Signs of long-term faith in dairy

The average UK dairy farmer has faced falling income from milk since February.
The average UK dairy farmer has faced falling income from milk since February.
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Despite volatile milk prices, many dairy farmers still expect to increase production in the long-term, the results of an industry survey suggest.

The poll, carried out by agricultural consultants Promar at this year’s Livestock Event in Birmingham, found that 96 per cent of farmers surveyed expected to have more cows within the next three years.

More than 40 per cent expected to increase herd size significantly, with plans for at least 50 per cent more cows.

Promar consultant, Jonathan Hill, said: “This renewed optimism is very encouraging, especially as the industry faces the opportunities offered by the removal of quotas and increasing global demand for dairy products.

“At the same time, the Defra Sustainable Dairy Group has stated the aim of removing the UK dairy trade deficit which will require a significant increase in milk output.

“However, it is vital that expansion plans are well thought out and generate the required return.

“The key to developing a successful plan for the future shape of the business is a thorough appraisal of where you are now and the barriers to expansion.”

It remains to be seen if marketplace conditions allow for farmers to act on their intentions to grow their dairy operations.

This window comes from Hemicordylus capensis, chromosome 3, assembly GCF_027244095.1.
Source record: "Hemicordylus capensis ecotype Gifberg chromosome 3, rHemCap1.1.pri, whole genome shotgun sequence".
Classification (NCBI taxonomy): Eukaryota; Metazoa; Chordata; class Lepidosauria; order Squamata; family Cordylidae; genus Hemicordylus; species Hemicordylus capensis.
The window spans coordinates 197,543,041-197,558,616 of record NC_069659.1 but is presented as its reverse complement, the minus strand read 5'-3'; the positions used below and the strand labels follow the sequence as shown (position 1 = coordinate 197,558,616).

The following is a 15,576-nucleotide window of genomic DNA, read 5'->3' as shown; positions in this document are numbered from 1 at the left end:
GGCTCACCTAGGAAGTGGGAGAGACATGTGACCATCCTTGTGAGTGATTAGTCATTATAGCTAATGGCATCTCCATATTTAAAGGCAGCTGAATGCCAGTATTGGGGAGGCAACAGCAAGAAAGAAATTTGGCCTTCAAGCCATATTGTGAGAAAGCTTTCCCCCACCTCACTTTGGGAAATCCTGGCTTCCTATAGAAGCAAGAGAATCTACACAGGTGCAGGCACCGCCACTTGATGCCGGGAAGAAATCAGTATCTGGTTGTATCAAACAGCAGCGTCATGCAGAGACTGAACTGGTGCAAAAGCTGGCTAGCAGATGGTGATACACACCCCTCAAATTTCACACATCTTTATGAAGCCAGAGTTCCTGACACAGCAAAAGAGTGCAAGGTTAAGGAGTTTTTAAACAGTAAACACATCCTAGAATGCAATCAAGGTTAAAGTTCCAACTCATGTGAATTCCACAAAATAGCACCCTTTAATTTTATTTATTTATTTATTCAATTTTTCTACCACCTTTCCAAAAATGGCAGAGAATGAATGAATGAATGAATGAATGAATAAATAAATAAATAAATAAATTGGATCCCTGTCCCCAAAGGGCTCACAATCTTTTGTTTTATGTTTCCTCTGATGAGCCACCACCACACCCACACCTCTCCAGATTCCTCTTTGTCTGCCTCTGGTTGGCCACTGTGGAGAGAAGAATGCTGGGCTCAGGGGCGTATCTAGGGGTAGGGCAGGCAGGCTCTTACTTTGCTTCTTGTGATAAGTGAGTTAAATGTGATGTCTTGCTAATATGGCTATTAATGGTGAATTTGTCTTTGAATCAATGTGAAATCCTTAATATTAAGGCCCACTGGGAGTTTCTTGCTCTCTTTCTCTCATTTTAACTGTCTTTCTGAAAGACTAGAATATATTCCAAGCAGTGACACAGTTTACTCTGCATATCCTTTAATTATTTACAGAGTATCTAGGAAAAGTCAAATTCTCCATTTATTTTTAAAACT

For many, at least in the short-term, the plunging farmgate milk prices over recent months have left them out of pocket, with production costs outstripping prices in the worst cases.

Longer term, the prospects for UK dairy farmers remain favourable, according to the National Farmers’ Union (NFU), with global demand predicted to grow two per cent a year for the next decade.

Nonetheless, the current situation recently prompted the NFU’s dairy board chairman Rob Harrison to urge processors, retailers, and policy makers both in the UK and the EU to work together to safeguard the future of British dairy farming.

“Everyone needs to play their part to ensure British dairy farmers weather this global price storm,” he said.

See page 15 of The Yorkshire Post today for Arla’s message which calls on more shoppers to buy British dairy products to support local farmers.